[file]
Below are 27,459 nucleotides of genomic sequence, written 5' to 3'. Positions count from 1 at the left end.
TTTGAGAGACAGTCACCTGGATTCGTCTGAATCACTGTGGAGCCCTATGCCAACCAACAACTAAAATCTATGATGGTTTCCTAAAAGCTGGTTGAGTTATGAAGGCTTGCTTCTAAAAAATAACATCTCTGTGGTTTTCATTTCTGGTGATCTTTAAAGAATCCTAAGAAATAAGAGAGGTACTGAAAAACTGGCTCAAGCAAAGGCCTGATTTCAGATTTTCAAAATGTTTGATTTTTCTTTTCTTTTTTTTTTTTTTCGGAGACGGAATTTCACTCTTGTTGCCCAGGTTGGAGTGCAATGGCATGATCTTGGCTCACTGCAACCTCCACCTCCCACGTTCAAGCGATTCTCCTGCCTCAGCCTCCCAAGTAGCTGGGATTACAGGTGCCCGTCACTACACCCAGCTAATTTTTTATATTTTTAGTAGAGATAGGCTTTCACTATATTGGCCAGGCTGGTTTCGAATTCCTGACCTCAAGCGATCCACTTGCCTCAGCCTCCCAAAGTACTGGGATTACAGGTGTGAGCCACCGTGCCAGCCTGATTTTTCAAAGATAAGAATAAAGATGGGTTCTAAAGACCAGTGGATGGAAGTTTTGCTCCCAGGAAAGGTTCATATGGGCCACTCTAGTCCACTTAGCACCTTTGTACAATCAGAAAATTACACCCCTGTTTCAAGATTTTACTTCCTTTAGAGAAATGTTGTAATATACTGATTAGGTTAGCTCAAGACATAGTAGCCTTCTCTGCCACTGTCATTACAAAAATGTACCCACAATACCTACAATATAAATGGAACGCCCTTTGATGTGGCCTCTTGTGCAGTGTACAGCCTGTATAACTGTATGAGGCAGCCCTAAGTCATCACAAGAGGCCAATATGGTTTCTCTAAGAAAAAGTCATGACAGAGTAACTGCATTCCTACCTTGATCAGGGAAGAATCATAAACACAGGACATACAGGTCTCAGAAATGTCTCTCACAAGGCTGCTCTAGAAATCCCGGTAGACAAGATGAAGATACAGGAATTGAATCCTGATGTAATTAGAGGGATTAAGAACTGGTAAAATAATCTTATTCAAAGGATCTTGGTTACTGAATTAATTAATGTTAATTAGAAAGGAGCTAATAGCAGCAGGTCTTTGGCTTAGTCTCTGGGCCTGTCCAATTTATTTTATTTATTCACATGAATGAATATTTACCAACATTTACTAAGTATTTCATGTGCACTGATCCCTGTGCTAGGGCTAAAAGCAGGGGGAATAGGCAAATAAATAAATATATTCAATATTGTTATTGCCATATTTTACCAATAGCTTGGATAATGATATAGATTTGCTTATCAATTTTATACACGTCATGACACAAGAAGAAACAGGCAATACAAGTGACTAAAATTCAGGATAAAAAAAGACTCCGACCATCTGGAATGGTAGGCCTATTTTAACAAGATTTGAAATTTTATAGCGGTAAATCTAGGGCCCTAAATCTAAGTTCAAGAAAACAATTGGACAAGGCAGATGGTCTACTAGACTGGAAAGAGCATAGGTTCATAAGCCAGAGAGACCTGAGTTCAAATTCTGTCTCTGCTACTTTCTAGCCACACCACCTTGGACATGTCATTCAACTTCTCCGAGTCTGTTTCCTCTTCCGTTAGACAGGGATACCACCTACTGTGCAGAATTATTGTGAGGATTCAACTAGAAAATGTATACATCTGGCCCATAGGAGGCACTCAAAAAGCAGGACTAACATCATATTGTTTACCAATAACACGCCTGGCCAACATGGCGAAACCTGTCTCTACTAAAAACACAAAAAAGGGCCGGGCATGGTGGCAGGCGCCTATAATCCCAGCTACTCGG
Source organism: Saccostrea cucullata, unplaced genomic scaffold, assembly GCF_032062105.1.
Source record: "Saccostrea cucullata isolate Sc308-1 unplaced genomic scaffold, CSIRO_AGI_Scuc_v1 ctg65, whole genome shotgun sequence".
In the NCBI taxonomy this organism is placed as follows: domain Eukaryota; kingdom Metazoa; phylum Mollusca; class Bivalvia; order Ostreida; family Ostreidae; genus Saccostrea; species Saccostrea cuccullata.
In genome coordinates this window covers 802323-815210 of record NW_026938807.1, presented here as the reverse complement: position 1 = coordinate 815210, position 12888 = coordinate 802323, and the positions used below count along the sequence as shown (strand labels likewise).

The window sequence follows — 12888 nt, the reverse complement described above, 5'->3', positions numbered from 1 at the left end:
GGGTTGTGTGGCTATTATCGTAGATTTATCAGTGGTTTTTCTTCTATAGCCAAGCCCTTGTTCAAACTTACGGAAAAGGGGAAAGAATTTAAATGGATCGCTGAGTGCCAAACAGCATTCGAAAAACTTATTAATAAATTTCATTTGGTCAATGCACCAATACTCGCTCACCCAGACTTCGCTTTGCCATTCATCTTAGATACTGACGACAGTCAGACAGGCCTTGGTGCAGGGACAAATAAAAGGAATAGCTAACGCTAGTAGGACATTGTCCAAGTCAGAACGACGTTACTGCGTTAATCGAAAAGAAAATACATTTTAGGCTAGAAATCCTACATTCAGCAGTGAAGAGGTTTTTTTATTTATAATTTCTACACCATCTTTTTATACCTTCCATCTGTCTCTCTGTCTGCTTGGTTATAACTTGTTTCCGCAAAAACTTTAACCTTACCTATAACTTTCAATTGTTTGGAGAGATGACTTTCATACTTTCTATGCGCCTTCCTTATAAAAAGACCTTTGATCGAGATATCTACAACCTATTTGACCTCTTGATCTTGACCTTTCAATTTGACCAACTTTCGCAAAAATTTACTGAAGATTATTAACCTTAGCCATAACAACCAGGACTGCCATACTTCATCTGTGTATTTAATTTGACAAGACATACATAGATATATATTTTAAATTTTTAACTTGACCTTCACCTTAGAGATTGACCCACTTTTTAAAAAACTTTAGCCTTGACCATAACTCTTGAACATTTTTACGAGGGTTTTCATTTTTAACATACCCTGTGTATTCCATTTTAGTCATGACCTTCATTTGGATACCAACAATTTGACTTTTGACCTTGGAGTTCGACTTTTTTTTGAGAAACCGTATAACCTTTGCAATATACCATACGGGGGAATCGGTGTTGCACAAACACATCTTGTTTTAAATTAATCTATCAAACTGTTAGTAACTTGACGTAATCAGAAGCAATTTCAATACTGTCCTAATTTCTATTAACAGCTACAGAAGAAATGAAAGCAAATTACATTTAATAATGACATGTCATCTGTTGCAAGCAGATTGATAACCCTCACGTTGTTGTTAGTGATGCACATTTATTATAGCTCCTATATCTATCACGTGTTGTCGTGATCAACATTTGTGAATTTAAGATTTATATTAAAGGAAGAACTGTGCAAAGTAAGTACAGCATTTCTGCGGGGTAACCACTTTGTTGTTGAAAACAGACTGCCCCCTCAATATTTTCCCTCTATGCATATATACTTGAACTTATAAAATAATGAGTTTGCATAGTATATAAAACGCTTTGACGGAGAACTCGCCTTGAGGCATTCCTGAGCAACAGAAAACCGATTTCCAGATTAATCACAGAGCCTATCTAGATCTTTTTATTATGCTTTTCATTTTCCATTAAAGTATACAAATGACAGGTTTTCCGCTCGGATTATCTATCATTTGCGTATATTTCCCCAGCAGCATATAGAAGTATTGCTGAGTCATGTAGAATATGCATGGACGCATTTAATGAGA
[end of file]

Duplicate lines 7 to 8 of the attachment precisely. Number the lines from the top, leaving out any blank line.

The window sequence follows — 12888 nt, the reverse complement described above, 5'->3', positions numbered from 1 at the left end:
GGGTTGTGTGGCTATTATCGTAGATTTATCAGTGGTTTTTCTTCTATAGCCAAGCCCTTGTTCAAACTTACGGAAAAGGGGAAAGAATTTAAATGGATCGCTGAGTGCCAAACAGCATTCGAAAAACTTATTAATAAATTTCATTTGGTCAATGCACCAATACTCGCTCACCCAGACTTCGCTTTGCCATTCATCTTAGATACTGACGACAGTCAGACAGGCCTTGGTGCAGGGACAAATAAAAGGAATAGCTAACGCTAGTAGGACATTGTCCAAGTCAGAACGACGTTACTGCGTTAATCGAAAAGAAAATACATTTTAGGCTAGAAATCCTACATTCAGCAGTGAAGAGGTTTTTTTATTTATAATTTCTACACCATCTTTTTATACCTTCCATCTGTCTCTCTGTCTGCTTGGTTATAACTTGTTTCCGCAAAAACTTTAACCTTACCTATAACTTTCAATTGTTTGGAGAGATGACTTTCATACTTTCTATGCGCCTTCCTTATAAAAAGACCTTTGATCGAGATATCTACAACCTATTTGACCTCTTGATCTTGACCTTTCAATTTGACCAACTTTCGCAAAAATTTACTGAAGATTATTAACCTTAGCCATAACAACCAGGACTGCCATACTTCATCTGTGTATTTAATTTGACAAGACATACATAGATATATATTTTAAATTTTTAACTTGACCTTCACCTTAGAGATTGACCCACTTTTTAAAAAACTTTAGCCTTGACCATAACTCTTGAACATTTTTACGAGGGTTTTCATTTTTAACATACCCTGTGTATTCCATTTTAGTCATGACCTTCATTTGGATACCAACAATTTGACTTTTGACCTTGGAGTTCGACTTTTTTTTGAGAAACCGTATAACCTTTGCAATATACCATACGGGGGAATCGGTGTTGCACAAACACATCTTGTTTTAAATTAATCTATCAAACTGTTAGTAACTTGACGTAATCAGAAGCAATTTCAATACTGTCCTAATTTCTATTAACAGCTACAGAAGAAATGAAAGCAAATTACATTTAATAATGACATGTCATCTGTTGCAAGCAGATTGATAACCCTCACGTTGTTGTTAGTGATGCACATTTATTATAGCTCCTATATCTATCACGTGTTGTCGTGATCAACATTTGTGAATTTAAGATTTATATTAAAGGAAGAACTGTGCAAAGTAAGTACAGCATTTCTGCGGGGTAACCACTTTGTTGTTGAAAACAGACTGCCCCCTCAATATTTTCCCTCTATGCATATATACTTGAACTTATAAAATAATGAGTTTGCATAGTATATAAAACGCTTTGACGGAGAACTCGCCTTGAGGCATTCCTGAGCAACAGAAAACCGATTTCCAGATTAATCACAGAGCCTATCTAGATCTTTTTATTATGCTTTTCATTTTCCATTAAAGTATACAAATGACAGGTTTTCCGCTCGGATTATCTATCATTTGCGTATATTTCCCCAGCAGCATATAGAAGTATTGCTGAGTCATGTAGAATATGCATGGACGCATTTAATGAGA